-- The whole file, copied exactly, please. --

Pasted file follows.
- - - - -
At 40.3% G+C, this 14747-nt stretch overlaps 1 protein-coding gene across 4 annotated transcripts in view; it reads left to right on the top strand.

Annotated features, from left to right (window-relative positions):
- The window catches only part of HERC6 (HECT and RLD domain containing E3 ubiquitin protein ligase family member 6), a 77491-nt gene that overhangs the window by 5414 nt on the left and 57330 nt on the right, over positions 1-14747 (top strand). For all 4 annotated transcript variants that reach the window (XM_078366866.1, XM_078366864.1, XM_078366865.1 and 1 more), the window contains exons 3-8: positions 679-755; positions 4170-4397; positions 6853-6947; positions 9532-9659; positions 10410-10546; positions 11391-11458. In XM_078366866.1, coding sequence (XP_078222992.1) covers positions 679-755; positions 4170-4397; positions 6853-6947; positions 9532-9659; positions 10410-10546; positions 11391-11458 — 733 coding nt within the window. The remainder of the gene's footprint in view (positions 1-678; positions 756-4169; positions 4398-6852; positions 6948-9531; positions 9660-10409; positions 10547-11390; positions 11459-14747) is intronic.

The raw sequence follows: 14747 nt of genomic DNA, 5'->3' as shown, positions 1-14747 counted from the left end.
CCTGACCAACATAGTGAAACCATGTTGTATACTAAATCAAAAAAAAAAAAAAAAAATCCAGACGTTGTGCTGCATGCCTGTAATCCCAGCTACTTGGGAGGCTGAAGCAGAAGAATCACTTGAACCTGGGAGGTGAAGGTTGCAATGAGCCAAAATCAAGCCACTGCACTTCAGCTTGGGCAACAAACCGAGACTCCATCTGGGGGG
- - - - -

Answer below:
At 40.3% G+C, this 14747-nt stretch overlaps 1 protein-coding gene across 4 annotated transcripts in view; it reads left to right on the top strand.

Annotated features, from left to right (window-relative positions):
- The window catches only part of HERC6 (HECT and RLD domain containing E3 ubiquitin protein ligase family member 6), a 77491-nt gene that overhangs the window by 5414 nt on the left and 57330 nt on the right, over positions 1-14747 (top strand). For all 4 annotated transcript variants that reach the window (XM_078366866.1, XM_078366864.1, XM_078366865.1 and 1 more), the window contains exons 3-8: positions 679-755; positions 4170-4397; positions 6853-6947; positions 9532-9659; positions 10410-10546; positions 11391-11458. In XM_078366866.1, coding sequence (XP_078222992.1) covers positions 679-755; positions 4170-4397; positions 6853-6947; positions 9532-9659; positions 10410-10546; positions 11391-11458 — 733 coding nt within the window. The remainder of the gene's footprint in view (positions 1-678; positions 756-4169; positions 4398-6852; positions 6948-9531; positions 9660-10409; positions 10547-11390; positions 11459-14747) is intronic.

The raw sequence follows: 14747 nt of genomic DNA, 5'->3' as shown, positions 1-14747 counted from the left end.
CCTGACCAACATAGTGAAACCATGTTGTATACTAAATCAAAAAAAAAAAAAAAAAATCCAGACGTTGTGCTGCATGCCTGTAATCCCAGCTACTTGGGAGGCTGAAGCAGAAGAATCACTTGAACCTGGGAGGTGAAGGTTGCAATGAGCCAAAATCAAGCCACTGCACTTCAGCTTGGGCAACAAACCGAGACTCCATCTGGGGGG